October has been National Disability Employment Awareness Month, and throughout the month, you have heard stories about adults in the workforce who live with SMA. We are pleased to share another story about Steven Verdile of New York.

Toward the end of high school, Steven Verdile faced a reality many young adults have experienced: he dreamed of pursuing a career but knew little about the field of study. Steven’s career of choice was graphic design.

“As I learned more about graphic design through my first semesters in school, I became really passionate about the path I was taking and was excited to join the field,” Steven said. In 2018, he received a Bachelor of Fine Arts degree in Graphic Design from St. John’s University in Queens, N.Y. Now, at 22 years old, Steven is a graphic designer at NBCUniversal in New York City, working in the bustling center of Times Square.

“Having the opportunity to produce creative material that could be seen on-air by thousands of people is an aspect of my job that I find rewarding,” Steven says. “Plus, as an avid art and entertainment lover, it’s a great opportunity. I really have a lot of fun working with people from so many different exciting industries.”

However, the location of his job presents challenges. This is because, as a newborn, Steven was diagnosed with spinal muscular atrophy (SMA).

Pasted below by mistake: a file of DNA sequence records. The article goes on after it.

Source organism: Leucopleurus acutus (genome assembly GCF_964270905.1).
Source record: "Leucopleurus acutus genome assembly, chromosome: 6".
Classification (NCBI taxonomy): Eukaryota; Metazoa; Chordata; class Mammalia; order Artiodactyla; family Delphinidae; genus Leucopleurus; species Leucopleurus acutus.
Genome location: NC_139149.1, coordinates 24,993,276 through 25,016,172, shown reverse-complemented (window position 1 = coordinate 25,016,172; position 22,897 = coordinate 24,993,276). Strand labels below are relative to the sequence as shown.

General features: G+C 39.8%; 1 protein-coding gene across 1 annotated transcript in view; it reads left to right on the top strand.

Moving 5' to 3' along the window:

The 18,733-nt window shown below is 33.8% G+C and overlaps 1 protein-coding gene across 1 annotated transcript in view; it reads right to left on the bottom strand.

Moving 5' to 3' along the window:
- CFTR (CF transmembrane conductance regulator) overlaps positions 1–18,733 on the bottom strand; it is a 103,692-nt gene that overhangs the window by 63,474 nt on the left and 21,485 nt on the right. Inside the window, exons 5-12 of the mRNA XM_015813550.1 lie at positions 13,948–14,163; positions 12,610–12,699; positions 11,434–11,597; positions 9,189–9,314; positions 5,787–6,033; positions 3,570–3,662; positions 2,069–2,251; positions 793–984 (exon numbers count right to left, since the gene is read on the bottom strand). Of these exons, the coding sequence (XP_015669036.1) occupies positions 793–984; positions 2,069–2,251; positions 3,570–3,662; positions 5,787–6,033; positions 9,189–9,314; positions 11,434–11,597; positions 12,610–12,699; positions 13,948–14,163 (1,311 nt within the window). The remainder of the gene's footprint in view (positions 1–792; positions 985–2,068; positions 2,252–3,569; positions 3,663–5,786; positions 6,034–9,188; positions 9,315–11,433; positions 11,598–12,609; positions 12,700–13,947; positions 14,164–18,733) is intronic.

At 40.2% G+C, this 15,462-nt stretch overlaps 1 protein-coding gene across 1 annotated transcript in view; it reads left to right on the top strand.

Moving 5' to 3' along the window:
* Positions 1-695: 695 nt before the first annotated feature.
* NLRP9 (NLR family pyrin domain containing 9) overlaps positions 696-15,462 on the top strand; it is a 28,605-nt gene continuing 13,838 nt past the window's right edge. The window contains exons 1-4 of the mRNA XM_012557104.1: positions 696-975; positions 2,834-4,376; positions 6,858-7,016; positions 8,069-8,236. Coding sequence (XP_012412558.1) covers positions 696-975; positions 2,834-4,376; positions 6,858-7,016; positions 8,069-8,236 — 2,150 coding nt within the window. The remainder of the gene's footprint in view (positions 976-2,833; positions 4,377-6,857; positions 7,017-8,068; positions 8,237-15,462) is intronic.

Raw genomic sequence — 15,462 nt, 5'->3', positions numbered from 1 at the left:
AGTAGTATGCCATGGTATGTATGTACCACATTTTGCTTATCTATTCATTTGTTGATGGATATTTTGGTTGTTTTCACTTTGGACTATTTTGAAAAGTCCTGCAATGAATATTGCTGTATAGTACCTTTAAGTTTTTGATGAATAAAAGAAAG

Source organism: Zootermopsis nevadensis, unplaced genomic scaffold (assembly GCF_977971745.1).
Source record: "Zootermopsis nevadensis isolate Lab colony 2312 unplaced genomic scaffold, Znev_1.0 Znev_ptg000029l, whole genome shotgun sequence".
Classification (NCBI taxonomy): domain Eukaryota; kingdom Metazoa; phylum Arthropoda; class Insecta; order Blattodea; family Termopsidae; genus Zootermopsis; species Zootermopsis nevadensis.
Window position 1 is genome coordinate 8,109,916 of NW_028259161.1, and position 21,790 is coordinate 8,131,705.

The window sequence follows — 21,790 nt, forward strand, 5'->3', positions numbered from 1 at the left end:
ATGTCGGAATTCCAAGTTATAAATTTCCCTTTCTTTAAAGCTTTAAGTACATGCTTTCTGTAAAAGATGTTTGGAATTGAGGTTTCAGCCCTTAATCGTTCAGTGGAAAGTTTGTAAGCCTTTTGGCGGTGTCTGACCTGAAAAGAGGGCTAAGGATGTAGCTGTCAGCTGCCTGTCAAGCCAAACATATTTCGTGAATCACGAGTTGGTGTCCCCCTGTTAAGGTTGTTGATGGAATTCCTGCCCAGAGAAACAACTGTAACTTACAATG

“Transportation for someone with a disability is less accessible, and I rely on others for daily assistance, so just getting to work can be challenging.. And, with my health not completely stable, it took time to learn the best ways to combat obstacles, he said. “I’m happy to say that after 4 years of college and 2 years of working, I’ve created a lifestyle structure that is comfortable, reliable, and allows me to stay focused on doing my best work.”

When it comes to productivity and work ethic, Steven takes pride in being efficient and dependable. He acknowledges that SMA can make some goals more difficult to achieve but doesn’t see that as a deterrent.

“If you can demonstrate quickly how valuable you are, any reasonable employer will do their best to help you succeed,” Steven said.

Steven credits organization and the use of technology – like apps to manage tasks, calendars, etc. – to his success in his day-to-day work process. While creative fields can be difficult to navigate, Steven has some advice for anyone who’s curious to join the industry.

“Consume as much art as you can and be mindful in doing so. From seeing all the incredible work that others are doing, you’ll absorb their ideas, learn technique, and start shaping your tastes and passions, which is ultimately what will drive your own voice and work,” he said.

In 2018, the Bureau of Labor Statistics estimated that 19.1 percent of adults with disabilities were employed. For Steven, a sense of duty and unity in the workplace is beneficial for everyone.

“It is not only in our own best interests to be great employees, but it also makes it far more likely that our coworkers will be happy and accommodating to the next disabled individual they work with. Any small career achievement is not just an achievement for the individual with a disability, but it’s a success for the disability community as a whole,” concluded Steven.

Are you a teen and adult in the SMA community and would like to receive a Teen and Adult Support Package at no cost? Click here for more information.